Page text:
The Tricarboxylic Acid Cycle

A time-lapse photograph of a ferris wheel at night. Aerobic cells use a metabolic wheel—the tricarboxylic acid cycle—to generate energy by acetyl-CoA oxidation. (Ferns Wheel, DelMar Fair © Corbis/Richard Cummins)

The glycolytic pathway converts glucose to pyruvate and produces two molecules of ATP per glucose—only a small fraction of the potential energy available from glucose. Under anaerobic conditions, pyruvate is reduced to lactate in animals and to ethanol in yeast, and much of the potential energy of the glucose molecule remains untapped. In the presence of oxygen, however, a much more interesting and thermodynamically complete story unfolds. Under aerobic conditions, NADH is oxidized in the electron transport chain, rather than becoming oxidized through reduction of pyruvate to lactate or acetaldehyde to ethanol, for example. Further, pyruvate is converted to acetyl-coenzyme A and oxidized to CO2 in the tricarboxylic acid (TCA) cycle (also called the citric acid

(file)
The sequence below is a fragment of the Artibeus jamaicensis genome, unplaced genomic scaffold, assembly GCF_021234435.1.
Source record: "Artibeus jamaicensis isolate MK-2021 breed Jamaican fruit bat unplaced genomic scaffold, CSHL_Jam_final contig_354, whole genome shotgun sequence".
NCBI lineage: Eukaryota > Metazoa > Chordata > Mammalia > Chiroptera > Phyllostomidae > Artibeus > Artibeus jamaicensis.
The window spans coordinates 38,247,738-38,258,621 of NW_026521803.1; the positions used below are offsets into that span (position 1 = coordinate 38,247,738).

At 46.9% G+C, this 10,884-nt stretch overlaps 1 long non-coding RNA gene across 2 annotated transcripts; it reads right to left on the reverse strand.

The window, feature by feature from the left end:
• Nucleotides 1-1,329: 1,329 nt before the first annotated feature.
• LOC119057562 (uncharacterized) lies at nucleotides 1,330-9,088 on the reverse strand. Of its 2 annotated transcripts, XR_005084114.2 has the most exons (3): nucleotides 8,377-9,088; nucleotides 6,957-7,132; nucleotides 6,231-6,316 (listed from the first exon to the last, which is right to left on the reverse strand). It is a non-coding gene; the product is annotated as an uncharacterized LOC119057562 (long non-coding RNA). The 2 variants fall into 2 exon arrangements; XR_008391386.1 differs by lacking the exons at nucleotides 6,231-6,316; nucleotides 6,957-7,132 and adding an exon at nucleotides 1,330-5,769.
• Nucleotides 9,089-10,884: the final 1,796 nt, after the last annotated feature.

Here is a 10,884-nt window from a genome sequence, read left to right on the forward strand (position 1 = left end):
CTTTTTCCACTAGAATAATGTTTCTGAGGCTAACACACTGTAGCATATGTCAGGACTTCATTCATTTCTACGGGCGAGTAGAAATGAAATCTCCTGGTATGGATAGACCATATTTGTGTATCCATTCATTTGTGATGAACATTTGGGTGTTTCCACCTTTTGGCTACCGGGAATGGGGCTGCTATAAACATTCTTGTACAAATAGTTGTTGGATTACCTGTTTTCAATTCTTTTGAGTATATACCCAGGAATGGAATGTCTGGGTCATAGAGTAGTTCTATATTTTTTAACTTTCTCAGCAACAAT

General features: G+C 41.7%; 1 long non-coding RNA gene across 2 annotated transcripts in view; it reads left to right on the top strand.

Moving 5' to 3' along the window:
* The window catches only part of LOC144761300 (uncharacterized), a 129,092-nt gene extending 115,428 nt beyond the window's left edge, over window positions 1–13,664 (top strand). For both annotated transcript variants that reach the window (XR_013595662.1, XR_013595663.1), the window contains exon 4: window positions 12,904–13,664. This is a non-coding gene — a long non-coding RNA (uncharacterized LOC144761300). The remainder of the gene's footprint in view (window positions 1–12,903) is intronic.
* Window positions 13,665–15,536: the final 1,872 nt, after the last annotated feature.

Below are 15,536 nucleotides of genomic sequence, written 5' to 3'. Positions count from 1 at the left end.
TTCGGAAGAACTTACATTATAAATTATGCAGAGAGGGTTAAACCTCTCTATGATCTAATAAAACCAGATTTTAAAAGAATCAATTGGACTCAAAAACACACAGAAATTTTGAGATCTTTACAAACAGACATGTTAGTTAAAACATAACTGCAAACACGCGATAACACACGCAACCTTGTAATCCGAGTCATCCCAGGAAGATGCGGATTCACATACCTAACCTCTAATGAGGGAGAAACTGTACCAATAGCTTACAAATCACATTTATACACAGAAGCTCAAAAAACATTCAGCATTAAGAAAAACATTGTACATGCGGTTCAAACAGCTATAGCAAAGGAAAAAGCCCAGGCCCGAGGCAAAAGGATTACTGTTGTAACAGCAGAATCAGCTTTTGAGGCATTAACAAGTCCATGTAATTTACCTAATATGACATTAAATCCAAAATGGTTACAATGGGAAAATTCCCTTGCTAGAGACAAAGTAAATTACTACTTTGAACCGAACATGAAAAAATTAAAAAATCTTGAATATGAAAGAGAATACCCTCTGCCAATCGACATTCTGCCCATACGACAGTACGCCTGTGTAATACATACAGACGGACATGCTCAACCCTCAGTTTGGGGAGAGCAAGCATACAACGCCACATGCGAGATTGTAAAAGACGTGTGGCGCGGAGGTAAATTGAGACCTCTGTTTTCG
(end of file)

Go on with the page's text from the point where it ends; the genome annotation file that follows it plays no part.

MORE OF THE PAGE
Thus times do shift, each thing his turn does hold;

New things succeed, as former things grow old.

Robert Herrick (Hesperides [1648], "Ceremonies for Christmas Eve")

Outline

20.1 • Hans Krebs and the Discovery of the

TCA Cycle

20.3 • The Bridging Step: Oxidative

Decarboxylation of Pyruvate

20.4 • Entry into the Cycle: The Citrate

Synthase Reaction

20.5 • The Isomerization of Citrate by

Aconitase

20.6 • Isocitrate Dehydrogenase—The First

Oxidation in the Cycle

20.7 • a-Ketoglutarate Dehydrogenase—A

Second Decarboxylation

20.8 • Succinyl-CoA Synthetase—A Substrate

Level Phosphorylation

20.9 • Succinate Dehydrogenase—An

Oxidation Involving FAD

20.10 • Fumarase Catalyzes Trans-Hydration of

Fumarate

20.11 • Malate Dehydrogenase—Completing the Cycle

20.13 • The TCA Cycle Provides Intermediates for Biosynthetic Pathways

20.14 • The Anaplerotic, or "Filling Up,"

Reactions

20.15 • Regulation of the TCA Cycle

20.16 • The Glyoxylate Cycle of Plants and

Bacteria

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